Foundlings not natural-born? ‘A step backward’ for children’s rights

Jee Y. Geronimo

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Foundlings not natural-born? ‘A step backward’ for children’s rights
Amid the citizenship issues faced by presidential candidate Grace Poe, advocates for children's rights gather to discuss the implications of declaring foundlings like her as stateless

MANILA, Philippines – At the core of the disqualification cases filed against Grace Poe as senator and presidential candidate is the question of whether foundlings like her are natural-born citizens of the Philippines.

Five out of 9 members of the Senate Electoral Tribunal (SET) said Poe is a natural-born Filipino, while all 7 members of the Commission on Election (Comelec) en banc said she is not.

For advocates of children’s rights, pronouncements on Poe’s citizenship made by Comelec commissioners and the Supreme Court (SC) justices who dissented in the SET decision are not only “absurd, illogical, and unreasonable” – they also threaten progress that has been achieved in advancing children’s rights in the country.

“It’s back to the Dark Ages, when you say foundlings are stateless,” Noel del Prado, lawyer and board member of non-governmental organization Child Justice League, told Rappler on Tuesday, January 5.

The NGO hosted the Adoptees, Adoptive Families and Foundling Conference on Tuesday afternoon, bringing together lawyers, adoptive families, social workers, women’s groups, and representatives from child-caring agencies to discuss the state of foundlings in the country.

Del Prado and Child Justice League founder Eric Mallonga had previously worked with Poe: the former said he was Poe’s chief of staff during the 2013 senatorial elections, while the latter said Poe is a friend and his former boss at the Movie and Television Review and Classification Board.

Their organization also spearheaded the “In Defense of the Foundling” newspaper advertisement that came out in November 2015. But the two clarified that their fight for foundlings goes beyond the senator and her bid for higher office. 

Kulang pa nga ginagawa natin, tapos (We still have a lot more to do, then) now you’re saying we take a step back several hundred years?” del Prado said.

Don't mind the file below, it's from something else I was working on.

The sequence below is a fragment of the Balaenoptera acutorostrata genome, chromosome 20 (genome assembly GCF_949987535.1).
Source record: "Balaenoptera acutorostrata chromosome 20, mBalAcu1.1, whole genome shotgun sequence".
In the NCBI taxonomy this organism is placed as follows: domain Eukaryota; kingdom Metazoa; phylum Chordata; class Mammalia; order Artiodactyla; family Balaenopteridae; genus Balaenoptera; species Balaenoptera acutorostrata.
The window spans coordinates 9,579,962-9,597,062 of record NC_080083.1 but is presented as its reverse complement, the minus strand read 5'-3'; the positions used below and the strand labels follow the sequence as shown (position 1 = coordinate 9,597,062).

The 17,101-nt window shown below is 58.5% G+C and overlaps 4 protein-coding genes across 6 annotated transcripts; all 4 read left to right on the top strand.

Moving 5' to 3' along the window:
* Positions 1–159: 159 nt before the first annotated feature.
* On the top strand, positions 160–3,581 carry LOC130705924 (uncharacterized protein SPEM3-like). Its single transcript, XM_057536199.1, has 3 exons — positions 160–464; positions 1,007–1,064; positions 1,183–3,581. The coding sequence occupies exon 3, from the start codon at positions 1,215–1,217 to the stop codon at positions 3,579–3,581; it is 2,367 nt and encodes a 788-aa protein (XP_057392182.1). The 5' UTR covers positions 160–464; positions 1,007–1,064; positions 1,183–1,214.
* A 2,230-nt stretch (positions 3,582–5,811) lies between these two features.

He was referring to SC Associate Justice Arturo Brion, who said in his dissenting opinion on the SET case that Poe “cannot be a Philippine citizen” since she has not met any of the conditions under Article IV, Section 1 of the 1935 Constitution.

STATELESS? During the Adoptees, Adoptive Families and Foundling Conference, copies of the decisions of the Commission on Election and the Senate Electoral Tribunal on the disqualification cases against Senator Grace Poe are posted on the wall for participants who wish to read them. Photo by Jee Geronimo/Rappler


During Tuesday’s conference, Child Justice League founder Mallonga, a lawyer, echoed the SET majority in saying it was not the intention of the framers of the 1935 Constitution to discriminate against foundlings.

“We stress, our Constitution clearly provides that natural-born citizens are persons who do not have to perform any act to acquire or perfect citizenship. This definition encompasses foundlings, who have been legally presumed throughout the history of this nation as natural-born citizens,” he said.

He also raised his concerns on the implications of declaring foundlings as stateless: they can’t, for instance, enter the police force, be public servants, or even study at the Philippine Science High School.

In an interview with Rappler after the conference, Mallonga explained: “Now, children who are foundlings cannot be adopted because according to one of the justices in the Senate Electoral Tribunal, they are stateless, and therefore they should be deported. So in other words, they cannot be adopted because the DSWD has no right whatsoever to declare them legally available for adoption.”

“I’m not really here to push [for] the candidacy of Senator Grace Poe. I’m here to push for the rights of foundlings because there is already substantial, not just collateral, damage to the rights of [children who are] foundlings,” said Mallonga, who also runs an orphanage for abandoned, neglected, orphaned, and abused children.

Del Prado agreed: “This is larger than Grace Poe, larger than just a mere election issue. This involves the lives of the children, and if you work with these children, you will see their lifelong struggles. It doesn’t end with them being adopted. It’s a lifelong journey: even as professionals, even as adults, they deal with a lot of baggage and stress of not knowing who their parents are.”

Before the conference ended Tuesday, Mallonga urged other groups present to join their plan to march from Comelec to the SC to express their disappointment and to defend foundlings in the country. 

“There seems to be no outcry in the past few months, and we have only been in the sidelines. Now we want our voices to be heard,” he said. 

The High Court will hear oral arguments on the SET case and the Comelec cases on January 19. –


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Jee Y. Geronimo

Jee is part of Rappler's Central Desk, handling most of the world, science, and environment stories on the site. She enjoys listening to podcasts and K-pop, watching Asian dramas, and running long distances. She hopes to visit Israel someday to retrace the steps of her Savior.